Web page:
“Kenji Mizoguchi was not one to make his art overtly autobiographical, though it is possible to see elements in his films that he may have drawn from his own life. Yet in making this film about the renowned eighteenth-century woodblock print artist Utamaro, he may have found the perfect allegorical subject for his own experience in cinema. Utamaro, like Mizoguchi himself, was the creator of a popular art form not always appreciated in his own time as art, yet he was profoundly convinced that his work was of no less quality than that of conventionally acknowledged artists. Both men were obsessed with women as subjects for their art. Finally, both were hampered throughout their careers by restrictions imposed from outside on their creative impulses. “Throughout the war years Mizoguchi and other Japanese filmmakers had had to endure increasingly harsh governmental restrictions on their work. Expecting a more liberal atmosphere after the war, they were at first surprised to find the American Occupation authorities similarly cautious about what sort of film they would permit as acceptable for the promotion of Japan’s newly instituted democracy. All films dealing with Japan’s feudal past were suspect. Utamaro was in fact the first period film to be approved by the postwar authorities, no doubt because its theme is about freedom and equality. At the end of the film, Utamaro, who has been under arrest for 50 days, looks forward to celebrating the end of his sentence not with a party, but by drawing. ‘I want to draw; I want to draw so much,’ he shouts out; through these words echo Mizoguchi’s own feelings about the renewed possibilities for his cinematic art.” —David Owens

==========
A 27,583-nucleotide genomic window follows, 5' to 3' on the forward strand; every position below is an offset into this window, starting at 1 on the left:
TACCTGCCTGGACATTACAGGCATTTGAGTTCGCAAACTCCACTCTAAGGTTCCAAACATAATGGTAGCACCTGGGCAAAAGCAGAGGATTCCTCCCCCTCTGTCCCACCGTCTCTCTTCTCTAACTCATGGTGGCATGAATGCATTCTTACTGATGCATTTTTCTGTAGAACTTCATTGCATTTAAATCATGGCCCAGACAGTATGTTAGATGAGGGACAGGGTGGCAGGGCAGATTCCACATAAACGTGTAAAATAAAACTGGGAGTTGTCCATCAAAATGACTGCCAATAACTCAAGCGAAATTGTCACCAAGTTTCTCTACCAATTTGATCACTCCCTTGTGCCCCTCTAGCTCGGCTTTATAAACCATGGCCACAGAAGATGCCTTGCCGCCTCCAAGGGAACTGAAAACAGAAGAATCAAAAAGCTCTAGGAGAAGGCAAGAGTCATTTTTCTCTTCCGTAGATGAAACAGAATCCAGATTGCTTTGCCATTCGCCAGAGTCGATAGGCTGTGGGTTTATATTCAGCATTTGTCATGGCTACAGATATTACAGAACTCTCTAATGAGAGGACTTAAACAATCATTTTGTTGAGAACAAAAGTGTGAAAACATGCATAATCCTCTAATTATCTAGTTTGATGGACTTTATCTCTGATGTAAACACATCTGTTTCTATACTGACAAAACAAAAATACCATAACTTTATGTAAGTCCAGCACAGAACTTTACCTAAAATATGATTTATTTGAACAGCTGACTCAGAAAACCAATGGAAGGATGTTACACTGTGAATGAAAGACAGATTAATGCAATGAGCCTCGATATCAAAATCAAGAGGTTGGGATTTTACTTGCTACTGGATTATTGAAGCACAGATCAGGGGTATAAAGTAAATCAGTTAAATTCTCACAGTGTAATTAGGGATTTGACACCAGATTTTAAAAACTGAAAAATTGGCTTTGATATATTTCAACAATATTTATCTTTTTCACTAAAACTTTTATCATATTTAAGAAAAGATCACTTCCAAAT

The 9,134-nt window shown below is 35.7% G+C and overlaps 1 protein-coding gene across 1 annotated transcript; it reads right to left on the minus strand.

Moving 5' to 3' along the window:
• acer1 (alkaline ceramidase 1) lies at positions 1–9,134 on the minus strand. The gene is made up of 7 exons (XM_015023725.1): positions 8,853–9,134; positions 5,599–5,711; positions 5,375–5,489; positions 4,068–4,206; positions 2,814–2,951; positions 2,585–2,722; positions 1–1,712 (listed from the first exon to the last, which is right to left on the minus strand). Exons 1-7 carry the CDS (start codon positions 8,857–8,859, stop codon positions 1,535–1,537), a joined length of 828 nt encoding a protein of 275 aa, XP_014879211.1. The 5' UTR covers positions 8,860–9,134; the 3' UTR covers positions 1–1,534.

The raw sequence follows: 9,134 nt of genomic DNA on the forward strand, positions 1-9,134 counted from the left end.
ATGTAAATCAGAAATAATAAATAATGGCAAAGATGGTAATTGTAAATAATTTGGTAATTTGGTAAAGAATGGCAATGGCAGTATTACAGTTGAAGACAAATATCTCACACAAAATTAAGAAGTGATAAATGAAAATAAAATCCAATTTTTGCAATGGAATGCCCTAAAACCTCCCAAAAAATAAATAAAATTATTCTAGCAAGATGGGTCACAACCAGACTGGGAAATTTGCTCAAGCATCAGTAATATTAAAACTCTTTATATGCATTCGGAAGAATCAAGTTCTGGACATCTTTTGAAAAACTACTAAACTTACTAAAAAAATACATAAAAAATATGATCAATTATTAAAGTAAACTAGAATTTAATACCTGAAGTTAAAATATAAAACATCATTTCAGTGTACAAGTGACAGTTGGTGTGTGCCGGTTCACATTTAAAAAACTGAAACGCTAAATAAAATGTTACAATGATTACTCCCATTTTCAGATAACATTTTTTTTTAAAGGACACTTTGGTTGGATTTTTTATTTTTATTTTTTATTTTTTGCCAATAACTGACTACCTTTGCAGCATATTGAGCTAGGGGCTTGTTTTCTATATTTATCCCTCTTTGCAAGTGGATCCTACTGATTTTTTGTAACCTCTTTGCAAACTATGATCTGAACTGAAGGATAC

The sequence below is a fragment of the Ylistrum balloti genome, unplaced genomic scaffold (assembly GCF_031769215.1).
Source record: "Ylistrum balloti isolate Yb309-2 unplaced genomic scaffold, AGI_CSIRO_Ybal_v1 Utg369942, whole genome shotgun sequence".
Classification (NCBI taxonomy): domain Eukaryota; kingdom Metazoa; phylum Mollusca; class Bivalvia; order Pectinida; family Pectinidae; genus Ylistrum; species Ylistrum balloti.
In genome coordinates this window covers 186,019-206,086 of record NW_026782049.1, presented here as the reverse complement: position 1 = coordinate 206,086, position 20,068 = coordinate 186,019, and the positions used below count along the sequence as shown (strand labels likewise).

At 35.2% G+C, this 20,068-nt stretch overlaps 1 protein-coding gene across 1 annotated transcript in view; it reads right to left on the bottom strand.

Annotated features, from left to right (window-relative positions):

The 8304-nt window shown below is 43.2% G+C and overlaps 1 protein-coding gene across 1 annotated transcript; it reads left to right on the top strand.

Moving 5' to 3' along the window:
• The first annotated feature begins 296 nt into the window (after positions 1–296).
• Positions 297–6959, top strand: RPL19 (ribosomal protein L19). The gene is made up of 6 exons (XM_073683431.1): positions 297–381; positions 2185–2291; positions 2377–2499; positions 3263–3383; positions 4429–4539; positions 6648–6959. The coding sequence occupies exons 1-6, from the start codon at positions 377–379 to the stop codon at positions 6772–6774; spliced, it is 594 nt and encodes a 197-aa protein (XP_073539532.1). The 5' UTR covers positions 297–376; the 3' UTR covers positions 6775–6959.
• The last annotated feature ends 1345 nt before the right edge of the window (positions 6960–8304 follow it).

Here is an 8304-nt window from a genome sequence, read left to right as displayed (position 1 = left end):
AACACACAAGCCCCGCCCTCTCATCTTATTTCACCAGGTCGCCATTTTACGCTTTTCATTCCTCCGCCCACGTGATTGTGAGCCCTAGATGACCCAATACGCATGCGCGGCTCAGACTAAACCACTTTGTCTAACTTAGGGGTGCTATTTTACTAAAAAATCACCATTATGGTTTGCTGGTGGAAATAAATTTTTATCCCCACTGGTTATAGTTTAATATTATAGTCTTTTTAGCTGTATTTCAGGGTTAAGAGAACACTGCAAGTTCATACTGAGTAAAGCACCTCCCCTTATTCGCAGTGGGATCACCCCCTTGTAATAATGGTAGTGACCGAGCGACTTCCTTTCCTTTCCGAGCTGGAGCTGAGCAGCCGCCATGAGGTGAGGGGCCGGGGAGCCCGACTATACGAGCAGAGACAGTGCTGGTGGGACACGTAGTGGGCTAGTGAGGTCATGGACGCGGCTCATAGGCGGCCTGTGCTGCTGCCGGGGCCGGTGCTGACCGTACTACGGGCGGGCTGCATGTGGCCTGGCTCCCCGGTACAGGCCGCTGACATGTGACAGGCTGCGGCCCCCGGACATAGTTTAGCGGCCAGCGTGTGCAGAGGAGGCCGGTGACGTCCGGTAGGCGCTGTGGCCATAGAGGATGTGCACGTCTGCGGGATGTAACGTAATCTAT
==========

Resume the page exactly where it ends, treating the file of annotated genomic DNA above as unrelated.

Kenji Mizoguchi entered the film world as a promoter of Western novelty in Japanese cinema and exited it as an acclaimed international director who exemplified Japan at its most traditional. After The Life of Oharu and Ugetsu won prizes in successive Venice Film Festivals in the early ‘50s, Mizoguchi became an icon for the nascent French New Wave. His mastery of mise-en-scène was lauded by Jacques Rivette, while Jean-Luc Godard praised his metaphysics and his stylistic elegance. Mizoguchi is still recognized as one of the 20th century’s greatest filmmakers. Born in Tokyo, in 1898, Mizoguchi was the middle child of a roofer/carpenter. His family’s financial situation went from modest to desperate when his erratic, dreamer father tried to make a killing by selling raincoats to the military during the Russo-Japanese war. Not having enough money for food, Mizoguchi’s older sister was put up for adoption at age 14. She was later sold to a geisha house. Mizoguchi himself… read more
One of my favourite Mizoguchi films so far, a really visually amazing film that encapsulates everything in the last scene. Like every Mizoguchi, it is staged like a play and shot in an effortless fashion. It is clearly an autobiographical work, I will show the beauty of all woman clearly serving as a metaphor for Mizoguchi himself. And beside that we have a great story and performances from Bando and Tanaka.